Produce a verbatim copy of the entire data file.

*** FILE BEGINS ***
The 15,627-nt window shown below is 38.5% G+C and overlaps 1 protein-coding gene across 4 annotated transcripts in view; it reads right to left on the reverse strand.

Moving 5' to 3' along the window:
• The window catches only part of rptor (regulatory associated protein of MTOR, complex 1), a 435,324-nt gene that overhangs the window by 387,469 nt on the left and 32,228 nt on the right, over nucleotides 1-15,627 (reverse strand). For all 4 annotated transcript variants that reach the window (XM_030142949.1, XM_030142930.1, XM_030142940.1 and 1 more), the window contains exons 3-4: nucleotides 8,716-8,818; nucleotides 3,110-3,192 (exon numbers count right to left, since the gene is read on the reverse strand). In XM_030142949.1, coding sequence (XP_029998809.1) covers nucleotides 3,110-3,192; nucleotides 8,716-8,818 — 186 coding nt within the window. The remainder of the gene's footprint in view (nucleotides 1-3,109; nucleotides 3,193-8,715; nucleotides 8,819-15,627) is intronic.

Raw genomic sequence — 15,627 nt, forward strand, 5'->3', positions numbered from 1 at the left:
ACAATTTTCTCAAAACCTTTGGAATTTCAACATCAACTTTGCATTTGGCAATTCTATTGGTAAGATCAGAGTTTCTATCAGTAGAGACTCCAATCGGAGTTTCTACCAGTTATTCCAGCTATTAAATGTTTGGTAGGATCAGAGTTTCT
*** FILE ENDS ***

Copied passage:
The 15,627-nt window shown below is 38.5% G+C and overlaps 1 protein-coding gene across 4 annotated transcripts in view; it reads right to left on the reverse strand.

Moving 5' to 3' along the window:
• The window catches only part of rptor (regulatory associated protein of MTOR, complex 1), a 435,324-nt gene that overhangs the window by 387,469 nt on the left and 32,228 nt on the right, over nucleotides 1-15,627 (reverse strand). For all 4 annotated transcript variants that reach the window (XM_030142949.1, XM_030142930.1, XM_030142940.1 and 1 more), the window contains exons 3-4: nucleotides 8,716-8,818; nucleotides 3,110-3,192 (exon numbers count right to left, since the gene is read on the reverse strand). In XM_030142949.1, coding sequence (XP_029998809.1) covers nucleotides 3,110-3,192; nucleotides 8,716-8,818 — 186 coding nt within the window. The remainder of the gene's footprint in view (nucleotides 1-3,109; nucleotides 3,193-8,715; nucleotides 8,819-15,627) is intronic.

Raw genomic sequence — 15,627 nt, forward strand, 5'->3', positions numbered from 1 at the left:
ACAATTTTCTCAAAACCTTTGGAATTTCAACATCAACTTTGCATTTGGCAATTCTATTGGTAAGATCAGAGTTTCTATCAGTAGAGACTCCAATCGGAGTTTCTACCAGTTATTCCAGCTATTAAATGTTTGGTAGGATCAGAGTTTCT